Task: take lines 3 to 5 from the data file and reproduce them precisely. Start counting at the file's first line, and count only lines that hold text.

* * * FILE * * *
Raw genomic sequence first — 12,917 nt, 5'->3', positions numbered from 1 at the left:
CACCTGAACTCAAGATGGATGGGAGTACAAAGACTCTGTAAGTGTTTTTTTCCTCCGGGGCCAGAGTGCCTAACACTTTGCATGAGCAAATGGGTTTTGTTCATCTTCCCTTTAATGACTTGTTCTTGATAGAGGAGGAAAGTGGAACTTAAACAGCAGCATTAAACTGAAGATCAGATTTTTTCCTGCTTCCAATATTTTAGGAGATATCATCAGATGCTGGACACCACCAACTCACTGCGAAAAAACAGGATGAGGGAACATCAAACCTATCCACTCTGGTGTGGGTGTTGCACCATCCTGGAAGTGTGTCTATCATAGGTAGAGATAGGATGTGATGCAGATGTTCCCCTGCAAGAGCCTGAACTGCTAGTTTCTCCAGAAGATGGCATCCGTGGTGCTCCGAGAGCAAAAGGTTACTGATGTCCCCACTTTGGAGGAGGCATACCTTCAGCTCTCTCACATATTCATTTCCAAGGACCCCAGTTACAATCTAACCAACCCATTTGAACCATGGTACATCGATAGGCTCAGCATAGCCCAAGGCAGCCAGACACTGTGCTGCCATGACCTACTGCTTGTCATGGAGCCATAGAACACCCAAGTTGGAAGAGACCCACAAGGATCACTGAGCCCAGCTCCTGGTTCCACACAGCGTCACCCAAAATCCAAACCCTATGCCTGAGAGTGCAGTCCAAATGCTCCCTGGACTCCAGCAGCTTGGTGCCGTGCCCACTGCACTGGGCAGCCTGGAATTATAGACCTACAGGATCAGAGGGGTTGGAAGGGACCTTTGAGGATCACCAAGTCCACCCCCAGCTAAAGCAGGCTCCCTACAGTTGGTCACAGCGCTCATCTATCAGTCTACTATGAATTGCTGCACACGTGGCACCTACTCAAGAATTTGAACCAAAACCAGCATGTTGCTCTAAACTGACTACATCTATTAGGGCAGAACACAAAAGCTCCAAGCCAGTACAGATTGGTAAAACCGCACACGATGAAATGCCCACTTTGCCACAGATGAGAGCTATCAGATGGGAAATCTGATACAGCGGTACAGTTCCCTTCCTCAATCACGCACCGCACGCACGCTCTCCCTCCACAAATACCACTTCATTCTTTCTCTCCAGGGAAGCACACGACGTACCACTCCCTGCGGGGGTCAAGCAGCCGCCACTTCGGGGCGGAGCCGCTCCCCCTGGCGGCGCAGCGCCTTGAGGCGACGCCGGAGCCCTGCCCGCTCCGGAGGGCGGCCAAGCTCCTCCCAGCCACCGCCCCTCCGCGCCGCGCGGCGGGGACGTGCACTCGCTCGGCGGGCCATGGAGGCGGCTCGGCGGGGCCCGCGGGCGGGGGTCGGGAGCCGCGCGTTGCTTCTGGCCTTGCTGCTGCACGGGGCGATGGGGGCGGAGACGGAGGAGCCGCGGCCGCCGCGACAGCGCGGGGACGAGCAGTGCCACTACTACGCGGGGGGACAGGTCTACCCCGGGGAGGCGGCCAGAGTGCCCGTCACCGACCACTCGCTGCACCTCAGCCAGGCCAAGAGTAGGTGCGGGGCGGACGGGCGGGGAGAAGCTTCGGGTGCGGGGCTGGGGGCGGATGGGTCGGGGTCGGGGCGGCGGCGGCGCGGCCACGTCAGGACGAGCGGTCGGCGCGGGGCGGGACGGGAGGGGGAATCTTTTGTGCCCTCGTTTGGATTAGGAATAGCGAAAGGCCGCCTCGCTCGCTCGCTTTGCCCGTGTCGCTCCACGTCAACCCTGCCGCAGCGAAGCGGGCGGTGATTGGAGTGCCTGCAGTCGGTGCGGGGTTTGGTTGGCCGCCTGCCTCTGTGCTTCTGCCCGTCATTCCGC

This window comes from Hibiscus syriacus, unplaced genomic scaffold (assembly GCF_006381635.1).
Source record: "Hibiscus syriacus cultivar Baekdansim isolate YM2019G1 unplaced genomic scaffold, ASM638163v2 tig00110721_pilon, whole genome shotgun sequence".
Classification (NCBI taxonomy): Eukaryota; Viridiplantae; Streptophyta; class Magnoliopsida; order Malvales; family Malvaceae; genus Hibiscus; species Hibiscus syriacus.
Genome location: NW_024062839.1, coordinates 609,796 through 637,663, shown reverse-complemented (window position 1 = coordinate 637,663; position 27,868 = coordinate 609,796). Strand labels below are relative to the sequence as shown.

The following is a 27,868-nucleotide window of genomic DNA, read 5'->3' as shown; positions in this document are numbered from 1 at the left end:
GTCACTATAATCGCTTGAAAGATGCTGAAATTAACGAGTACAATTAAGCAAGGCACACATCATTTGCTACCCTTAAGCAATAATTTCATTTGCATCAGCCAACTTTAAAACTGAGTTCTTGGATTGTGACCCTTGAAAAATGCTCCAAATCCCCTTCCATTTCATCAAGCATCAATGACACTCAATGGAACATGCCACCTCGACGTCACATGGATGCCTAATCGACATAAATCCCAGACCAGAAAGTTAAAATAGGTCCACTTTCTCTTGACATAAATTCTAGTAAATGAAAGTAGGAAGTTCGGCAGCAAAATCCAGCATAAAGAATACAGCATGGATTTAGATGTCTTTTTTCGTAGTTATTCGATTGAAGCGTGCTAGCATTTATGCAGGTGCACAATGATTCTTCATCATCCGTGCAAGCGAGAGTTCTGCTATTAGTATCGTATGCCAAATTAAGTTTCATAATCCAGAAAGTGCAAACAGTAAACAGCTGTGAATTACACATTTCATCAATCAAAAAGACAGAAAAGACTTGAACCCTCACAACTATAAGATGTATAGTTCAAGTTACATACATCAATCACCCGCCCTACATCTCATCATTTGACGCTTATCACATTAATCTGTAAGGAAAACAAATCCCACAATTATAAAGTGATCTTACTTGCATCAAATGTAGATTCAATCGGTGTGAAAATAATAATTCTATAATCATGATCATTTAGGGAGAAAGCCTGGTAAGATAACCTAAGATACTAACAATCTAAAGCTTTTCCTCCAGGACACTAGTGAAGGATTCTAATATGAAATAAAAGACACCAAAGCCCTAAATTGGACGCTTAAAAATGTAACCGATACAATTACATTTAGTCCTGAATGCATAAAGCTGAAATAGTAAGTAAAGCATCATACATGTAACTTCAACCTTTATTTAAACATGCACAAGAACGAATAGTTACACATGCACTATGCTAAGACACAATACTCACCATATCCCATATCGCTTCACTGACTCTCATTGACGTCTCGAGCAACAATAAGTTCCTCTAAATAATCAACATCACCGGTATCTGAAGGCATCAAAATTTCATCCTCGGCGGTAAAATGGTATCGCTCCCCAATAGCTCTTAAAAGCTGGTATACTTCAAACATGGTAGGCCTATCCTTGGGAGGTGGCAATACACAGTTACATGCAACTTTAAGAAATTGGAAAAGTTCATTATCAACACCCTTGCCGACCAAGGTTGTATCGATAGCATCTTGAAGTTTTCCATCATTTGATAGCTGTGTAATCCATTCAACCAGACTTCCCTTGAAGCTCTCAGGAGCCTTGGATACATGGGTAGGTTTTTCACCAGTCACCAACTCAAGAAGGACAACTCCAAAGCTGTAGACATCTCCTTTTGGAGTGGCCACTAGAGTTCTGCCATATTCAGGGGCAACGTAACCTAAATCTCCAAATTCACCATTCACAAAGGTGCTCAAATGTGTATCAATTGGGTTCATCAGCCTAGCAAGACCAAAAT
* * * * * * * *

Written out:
This window comes from Hibiscus syriacus, unplaced genomic scaffold (assembly GCF_006381635.1).
Source record: "Hibiscus syriacus cultivar Baekdansim isolate YM2019G1 unplaced genomic scaffold, ASM638163v2 tig00110721_pilon, whole genome shotgun sequence".
Classification (NCBI taxonomy): Eukaryota; Viridiplantae; Streptophyta; class Magnoliopsida; order Malvales; family Malvaceae; genus Hibiscus; species Hibiscus syriacus.